FSD makes The Goldies more golden

The Goldies Awards have drawn some great entries, but not enough segment representation.

This month, FoodService Director kicks off its third annual Goldies Awards. Entry forms and rules for the competition, which is co-sponsored by FSD and The Culinary Institute of America, can be found at foodservicedirector.com/goldies. We have enjoyed good participation during the first two years of the program, the winners of which are recognized at our annual MenuDirections conference. However, the road has not necessarily been a smooth one, and so we’ve done a little repaving for this third installment.

One of the knocks on the program, which presents awards in four categories—Going Green, Health & Wellness, Food Democracy and Focusing on the Guest—has been the homogeneity of the winners. All eight of our honorees have come from the college and university segment, six self-op and two contract. It has been the subject of much internal debate, as well as a topic of discussion with some readers.

How this has occurred is speculative. One school of thought held that college programs were more impressive because they have bigger budgets with which to work. One suggestion was to eliminate the video portion of the entry because it might give an advantage to some programs while dissuading other worthy operations from entering. However, we ultimately decided that the videos gave the judges the clearest picture of what a entry was all about, and that benefit outweighed the possibility that some operators might be intimidated by having to submit a video.

What we did understand as a group was that if such a trend were to continue, operators in markets outside of higher education might decide there isn’t really a point in entering the competition at all, and the program would die from lack of interest.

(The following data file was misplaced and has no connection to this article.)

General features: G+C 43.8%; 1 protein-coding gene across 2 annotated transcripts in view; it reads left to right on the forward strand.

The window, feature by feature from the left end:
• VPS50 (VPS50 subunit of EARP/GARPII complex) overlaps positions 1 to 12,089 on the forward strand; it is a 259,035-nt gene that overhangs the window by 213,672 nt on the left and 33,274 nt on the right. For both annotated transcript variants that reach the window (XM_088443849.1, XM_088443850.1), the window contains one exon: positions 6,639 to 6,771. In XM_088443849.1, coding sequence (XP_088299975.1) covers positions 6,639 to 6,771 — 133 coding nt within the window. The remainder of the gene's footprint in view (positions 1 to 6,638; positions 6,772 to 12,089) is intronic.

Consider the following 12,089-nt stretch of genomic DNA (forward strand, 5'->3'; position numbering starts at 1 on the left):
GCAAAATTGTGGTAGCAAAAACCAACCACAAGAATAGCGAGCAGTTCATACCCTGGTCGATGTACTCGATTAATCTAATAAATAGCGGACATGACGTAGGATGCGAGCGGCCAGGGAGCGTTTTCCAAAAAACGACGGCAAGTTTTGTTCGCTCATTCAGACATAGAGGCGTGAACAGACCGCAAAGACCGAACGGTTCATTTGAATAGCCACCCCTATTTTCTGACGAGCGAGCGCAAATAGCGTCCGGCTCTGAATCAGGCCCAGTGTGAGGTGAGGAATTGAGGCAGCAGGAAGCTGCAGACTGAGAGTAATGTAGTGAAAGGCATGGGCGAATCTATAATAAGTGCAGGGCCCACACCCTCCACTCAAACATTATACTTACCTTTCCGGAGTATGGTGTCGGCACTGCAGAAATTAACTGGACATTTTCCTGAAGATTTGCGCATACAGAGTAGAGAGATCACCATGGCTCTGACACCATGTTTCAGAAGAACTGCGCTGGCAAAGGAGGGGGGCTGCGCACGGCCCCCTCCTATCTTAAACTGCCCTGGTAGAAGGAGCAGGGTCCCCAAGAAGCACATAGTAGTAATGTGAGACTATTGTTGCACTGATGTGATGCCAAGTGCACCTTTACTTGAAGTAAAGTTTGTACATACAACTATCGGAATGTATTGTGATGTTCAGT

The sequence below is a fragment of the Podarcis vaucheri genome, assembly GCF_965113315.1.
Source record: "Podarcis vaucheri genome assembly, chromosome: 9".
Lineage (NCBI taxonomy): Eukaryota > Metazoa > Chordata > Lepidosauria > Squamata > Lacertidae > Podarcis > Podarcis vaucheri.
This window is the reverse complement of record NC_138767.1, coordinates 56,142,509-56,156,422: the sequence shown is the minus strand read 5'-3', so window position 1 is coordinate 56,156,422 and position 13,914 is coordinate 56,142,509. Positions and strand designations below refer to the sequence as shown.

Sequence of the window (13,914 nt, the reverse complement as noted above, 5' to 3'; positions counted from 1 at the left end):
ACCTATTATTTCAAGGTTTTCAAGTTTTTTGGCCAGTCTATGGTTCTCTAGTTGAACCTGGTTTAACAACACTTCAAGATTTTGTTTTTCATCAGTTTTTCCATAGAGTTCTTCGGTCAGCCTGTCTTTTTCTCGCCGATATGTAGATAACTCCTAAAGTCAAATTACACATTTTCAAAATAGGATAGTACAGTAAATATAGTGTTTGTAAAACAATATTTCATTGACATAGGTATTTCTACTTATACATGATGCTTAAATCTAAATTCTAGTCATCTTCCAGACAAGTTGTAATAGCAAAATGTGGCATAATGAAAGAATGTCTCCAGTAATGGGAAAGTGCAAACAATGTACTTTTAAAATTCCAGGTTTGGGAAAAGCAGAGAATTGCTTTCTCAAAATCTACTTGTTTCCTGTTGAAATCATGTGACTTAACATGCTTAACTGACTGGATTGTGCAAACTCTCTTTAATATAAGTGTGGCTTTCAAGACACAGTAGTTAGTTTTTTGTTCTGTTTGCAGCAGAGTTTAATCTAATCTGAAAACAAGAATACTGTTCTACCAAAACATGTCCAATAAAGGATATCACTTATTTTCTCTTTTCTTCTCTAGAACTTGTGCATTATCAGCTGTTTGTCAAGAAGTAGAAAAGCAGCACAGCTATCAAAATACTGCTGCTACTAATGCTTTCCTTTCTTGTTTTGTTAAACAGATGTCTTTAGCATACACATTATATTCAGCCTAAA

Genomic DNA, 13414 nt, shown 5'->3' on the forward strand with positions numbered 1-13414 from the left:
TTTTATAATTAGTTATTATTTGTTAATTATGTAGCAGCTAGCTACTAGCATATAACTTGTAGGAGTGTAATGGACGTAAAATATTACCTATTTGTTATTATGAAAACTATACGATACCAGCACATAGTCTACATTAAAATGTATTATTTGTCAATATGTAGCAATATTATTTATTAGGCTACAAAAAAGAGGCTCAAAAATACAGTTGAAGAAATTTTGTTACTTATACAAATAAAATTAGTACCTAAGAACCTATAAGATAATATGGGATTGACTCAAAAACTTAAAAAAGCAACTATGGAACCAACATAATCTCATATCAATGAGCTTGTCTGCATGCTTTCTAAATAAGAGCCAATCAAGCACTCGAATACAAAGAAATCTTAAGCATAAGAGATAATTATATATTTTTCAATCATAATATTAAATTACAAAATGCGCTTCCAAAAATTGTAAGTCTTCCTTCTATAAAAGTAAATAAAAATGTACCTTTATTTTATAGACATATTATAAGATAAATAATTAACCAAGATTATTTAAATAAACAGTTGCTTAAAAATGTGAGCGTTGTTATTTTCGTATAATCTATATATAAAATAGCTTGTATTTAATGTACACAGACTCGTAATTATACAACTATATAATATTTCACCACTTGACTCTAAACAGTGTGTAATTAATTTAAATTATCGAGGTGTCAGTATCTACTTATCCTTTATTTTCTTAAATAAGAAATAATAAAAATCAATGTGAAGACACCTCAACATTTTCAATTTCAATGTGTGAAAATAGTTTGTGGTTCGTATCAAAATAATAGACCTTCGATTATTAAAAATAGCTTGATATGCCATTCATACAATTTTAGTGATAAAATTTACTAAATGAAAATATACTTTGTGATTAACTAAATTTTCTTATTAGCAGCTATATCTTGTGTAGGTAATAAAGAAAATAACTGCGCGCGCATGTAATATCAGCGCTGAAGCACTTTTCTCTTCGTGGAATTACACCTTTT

The idea behind The Goldies is to celebrate best practices in volume foodservice. The honored programs should be ones that can be replicated in any non-commercial market. However, an even bigger goal, for us and the CIA, is to acknowledge that best practices are occurring in all market segments. Indeed, in a market such as K-12 schools, excellence might be even more laudable than in, say, higher education, given the much tighter budgets school districts often have to work with.

So, under the new format for The Goldies, best practices will be judged by market sector, rather than topic category. The categories such as Going Green and Health & Wellness will now serve merely as suggested examples of how a particular foodservice program meets the gold standard.

In other words, in planning their entries, operators should ask themselves what best represents excellence in their programs. Is it something specific, like a strong wellness program, customer service initiative or sustainability effort? Or, is it more general, like a recent history of sound financial management or continuing excellence in menu development? We’re asking operators to tell us, and we will select the “best of the best” in each market segment: Business and Industry, College and University, Healthcare and Elementary and Secondary Schools.

(For clarification, FSD and the CIA consider military foodservice to be part of the B&I market, and healthcare comprises hospitals, long-term care and senior living.)

In addition, to honoring one operation from each market segment, the judges will select one of these winners to receive the Grand Goldie. All winners will be honored at MenuDirections 2013, which will be held March 3-5 in Tampa, Fla.

So it’s time for operators to consider how your programs exemplify the gold standard in food, service or management, and plan to tell us your stories, in words and video. We look forward to your submissions.

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